POSTED: 1:30 a.m. HST, Dec 14, 2013
WASHINGTON » While Speaker John A. Boehner was harsh in his public criticism of conservative advocacy groups opposed to a new bipartisan budget deal, his attack on the organizations was even more pointed when he was behind closed doors.
"They are not fighting for conservative principles," Boehner told rank-and-file House Republicans during a private meeting Wednesday as he seethed and questioned the motives of the groups for piling on against the plan before it was even made public.
"They are not fighting for conservative policy," he continued, according to accounts of those present. "They are fighting to expand their lists, raise more money and grow their organizations, and they are using you to do it. It's ridiculous."
Representatives of the activist groups dismissed that claim and called the speaker's denunciation a diversion tactic.
Still, Boehner's tough talk in taking on interests considered vital to generating Republican voter enthusiasm and building fierce opposition to President Barack Obama's agenda appeared to represent a turning point in Republican coalition building in the aftermath of the government shutdown.
His break with the groups was magnified because it came after Sen. Mitch McConnell of Kentucky, the Republican leader, had condemned a conservative group that has backed one of his opponents. And Boehner went on the offensive just as an influential staff member on Capitol Hill was dismissed from a high-profile post with the main organization for House conservatives, adding to the appearance that ties between the activist right and elected Republicans were unraveling.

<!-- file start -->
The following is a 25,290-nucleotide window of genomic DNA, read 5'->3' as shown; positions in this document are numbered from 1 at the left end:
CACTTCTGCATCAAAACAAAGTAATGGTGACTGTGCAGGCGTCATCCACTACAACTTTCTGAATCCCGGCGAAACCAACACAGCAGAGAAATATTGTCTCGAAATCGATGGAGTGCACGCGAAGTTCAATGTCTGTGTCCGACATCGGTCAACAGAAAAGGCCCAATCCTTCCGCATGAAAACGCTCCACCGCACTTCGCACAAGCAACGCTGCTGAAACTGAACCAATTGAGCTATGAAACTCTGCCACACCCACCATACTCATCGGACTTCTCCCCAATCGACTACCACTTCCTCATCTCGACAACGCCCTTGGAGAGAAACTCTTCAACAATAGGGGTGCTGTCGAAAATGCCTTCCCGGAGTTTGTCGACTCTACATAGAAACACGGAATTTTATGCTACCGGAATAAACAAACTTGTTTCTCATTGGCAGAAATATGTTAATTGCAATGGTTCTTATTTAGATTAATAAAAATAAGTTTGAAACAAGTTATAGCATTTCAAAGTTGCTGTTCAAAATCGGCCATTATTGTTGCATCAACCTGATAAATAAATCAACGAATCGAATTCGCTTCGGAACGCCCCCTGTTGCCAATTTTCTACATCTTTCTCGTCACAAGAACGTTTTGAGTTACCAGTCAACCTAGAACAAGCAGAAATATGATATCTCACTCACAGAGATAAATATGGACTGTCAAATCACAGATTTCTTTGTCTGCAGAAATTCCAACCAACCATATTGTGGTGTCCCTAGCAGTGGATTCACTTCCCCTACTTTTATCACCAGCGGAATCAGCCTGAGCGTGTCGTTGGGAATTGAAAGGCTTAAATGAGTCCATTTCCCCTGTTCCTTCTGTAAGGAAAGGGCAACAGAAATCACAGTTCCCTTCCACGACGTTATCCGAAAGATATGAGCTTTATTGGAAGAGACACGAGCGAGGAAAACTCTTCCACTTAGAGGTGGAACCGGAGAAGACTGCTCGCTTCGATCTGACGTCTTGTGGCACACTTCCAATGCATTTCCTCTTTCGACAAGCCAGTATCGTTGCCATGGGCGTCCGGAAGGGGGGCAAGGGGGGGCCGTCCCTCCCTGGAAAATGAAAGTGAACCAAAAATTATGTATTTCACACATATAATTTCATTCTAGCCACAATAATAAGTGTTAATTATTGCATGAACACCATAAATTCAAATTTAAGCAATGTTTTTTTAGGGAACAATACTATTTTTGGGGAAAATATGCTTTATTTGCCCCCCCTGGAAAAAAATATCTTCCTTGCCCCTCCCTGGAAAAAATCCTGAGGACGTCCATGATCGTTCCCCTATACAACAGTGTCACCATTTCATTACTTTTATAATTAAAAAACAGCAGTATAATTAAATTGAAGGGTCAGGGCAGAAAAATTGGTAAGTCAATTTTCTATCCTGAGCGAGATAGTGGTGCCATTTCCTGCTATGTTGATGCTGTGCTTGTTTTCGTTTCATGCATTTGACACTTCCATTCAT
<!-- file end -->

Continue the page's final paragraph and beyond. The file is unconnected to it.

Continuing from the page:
Republican congressional leaders blame advocacy groups like Heritage Action for America and the Senate Conservatives Fund for the shutdown — for goading House and Senate Republicans into a dead-end insistence on financing the government only if the new health law was overturned. The predictable impasse over that demand and the eventual Republican capitulation damaged the standing of Republicans as well as Congress.
"The shutdown was the first time a group largely drove the Republican Party in the Senate towards something that was disadvantageous," one top Republican Senate official said.
In addition, some congressional leaders are no longer willing to remain silent to avoid antagonizing important political partners. They have seen a clear downside to the rising influence of outside conservative organizations that promote divisive primary fights, producing flawed candidates who lose winnable seats to Democrats.
The 2014 election cycle probably represents McConnell's last chance to regain the title of majority leader, and he seems determined not to let conservative activists spoil his chances. His actions and comments both publicly and privately since the shutdown have shown that he does not intend to brook much interference from conservative activists.
Just as important, McConnell does not want to regain the majority only to find himself surrounded by conservative firebrands such as Rep. Steve Stockman of Texas, who is now challenging Sen. John Cornyn, the No. 2 Senate Republican. Boehner has proved that presiding over an ungovernable majority is not an enviable job.